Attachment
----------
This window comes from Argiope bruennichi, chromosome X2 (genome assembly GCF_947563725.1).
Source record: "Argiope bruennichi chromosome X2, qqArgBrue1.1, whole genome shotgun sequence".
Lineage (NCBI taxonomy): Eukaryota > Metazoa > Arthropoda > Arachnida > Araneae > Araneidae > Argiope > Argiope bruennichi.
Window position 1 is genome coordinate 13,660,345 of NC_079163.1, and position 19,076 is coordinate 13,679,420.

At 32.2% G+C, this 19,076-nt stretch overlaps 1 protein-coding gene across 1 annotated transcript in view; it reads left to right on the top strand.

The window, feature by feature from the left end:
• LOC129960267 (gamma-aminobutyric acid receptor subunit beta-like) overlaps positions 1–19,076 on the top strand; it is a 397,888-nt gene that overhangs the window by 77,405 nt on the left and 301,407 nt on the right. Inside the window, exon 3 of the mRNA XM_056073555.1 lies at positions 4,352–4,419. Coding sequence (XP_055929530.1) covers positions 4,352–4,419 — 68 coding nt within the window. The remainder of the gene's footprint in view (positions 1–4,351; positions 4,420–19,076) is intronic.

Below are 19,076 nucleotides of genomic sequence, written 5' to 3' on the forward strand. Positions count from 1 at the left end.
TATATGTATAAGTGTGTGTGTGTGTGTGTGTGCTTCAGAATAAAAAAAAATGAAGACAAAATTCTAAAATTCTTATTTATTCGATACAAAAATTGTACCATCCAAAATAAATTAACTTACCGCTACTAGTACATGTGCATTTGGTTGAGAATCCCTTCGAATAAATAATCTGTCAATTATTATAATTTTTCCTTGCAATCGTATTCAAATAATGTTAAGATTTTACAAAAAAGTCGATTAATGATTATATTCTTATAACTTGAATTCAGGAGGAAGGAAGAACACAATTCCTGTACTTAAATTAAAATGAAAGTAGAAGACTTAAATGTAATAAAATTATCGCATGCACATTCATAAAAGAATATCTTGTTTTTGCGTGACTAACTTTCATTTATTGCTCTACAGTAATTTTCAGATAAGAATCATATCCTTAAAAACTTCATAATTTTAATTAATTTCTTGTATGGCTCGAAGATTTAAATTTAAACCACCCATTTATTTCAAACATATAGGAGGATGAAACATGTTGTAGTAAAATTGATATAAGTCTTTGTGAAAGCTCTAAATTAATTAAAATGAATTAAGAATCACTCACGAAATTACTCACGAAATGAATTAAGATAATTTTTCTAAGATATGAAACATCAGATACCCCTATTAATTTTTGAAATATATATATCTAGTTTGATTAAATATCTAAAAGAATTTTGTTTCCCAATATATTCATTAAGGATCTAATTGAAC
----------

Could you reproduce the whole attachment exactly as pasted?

This window comes from Argiope bruennichi, chromosome X2 (genome assembly GCF_947563725.1).
Source record: "Argiope bruennichi chromosome X2, qqArgBrue1.1, whole genome shotgun sequence".
Lineage (NCBI taxonomy): Eukaryota > Metazoa > Arthropoda > Arachnida > Araneae > Araneidae > Argiope > Argiope bruennichi.
Window position 1 is genome coordinate 13,660,345 of NC_079163.1, and position 19,076 is coordinate 13,679,420.

At 32.2% G+C, this 19,076-nt stretch overlaps 1 protein-coding gene across 1 annotated transcript in view; it reads left to right on the top strand.

The window, feature by feature from the left end:
• LOC129960267 (gamma-aminobutyric acid receptor subunit beta-like) overlaps positions 1–19,076 on the top strand; it is a 397,888-nt gene that overhangs the window by 77,405 nt on the left and 301,407 nt on the right. Inside the window, exon 3 of the mRNA XM_056073555.1 lies at positions 4,352–4,419. Coding sequence (XP_055929530.1) covers positions 4,352–4,419 — 68 coding nt within the window. The remainder of the gene's footprint in view (positions 1–4,351; positions 4,420–19,076) is intronic.

Below are 19,076 nucleotides of genomic sequence, written 5' to 3' on the forward strand. Positions count from 1 at the left end.
TATATGTATAAGTGTGTGTGTGTGTGTGTGTGCTTCAGAATAAAAAAAAATGAAGACAAAATTCTAAAATTCTTATTTATTCGATACAAAAATTGTACCATCCAAAATAAATTAACTTACCGCTACTAGTACATGTGCATTTGGTTGAGAATCCCTTCGAATAAATAATCTGTCAATTATTATAATTTTTCCTTGCAATCGTATTCAAATAATGTTAAGATTTTACAAAAAAGTCGATTAATGATTATATTCTTATAACTTGAATTCAGGAGGAAGGAAGAACACAATTCCTGTACTTAAATTAAAATGAAAGTAGAAGACTTAAATGTAATAAAATTATCGCATGCACATTCATAAAAGAATATCTTGTTTTTGCGTGACTAACTTTCATTTATTGCTCTACAGTAATTTTCAGATAAGAATCATATCCTTAAAAACTTCATAATTTTAATTAATTTCTTGTATGGCTCGAAGATTTAAATTTAAACCACCCATTTATTTCAAACATATAGGAGGATGAAACATGTTGTAGTAAAATTGATATAAGTCTTTGTGAAAGCTCTAAATTAATTAAAATGAATTAAGAATCACTCACGAAATTACTCACGAAATGAATTAAGATAATTTTTCTAAGATATGAAACATCAGATACCCCTATTAATTTTTGAAATATATATATCTAGTTTGATTAAATATCTAAAAGAATTTTGTTTCCCAATATATTCATTAAGGATCTAATTGAAC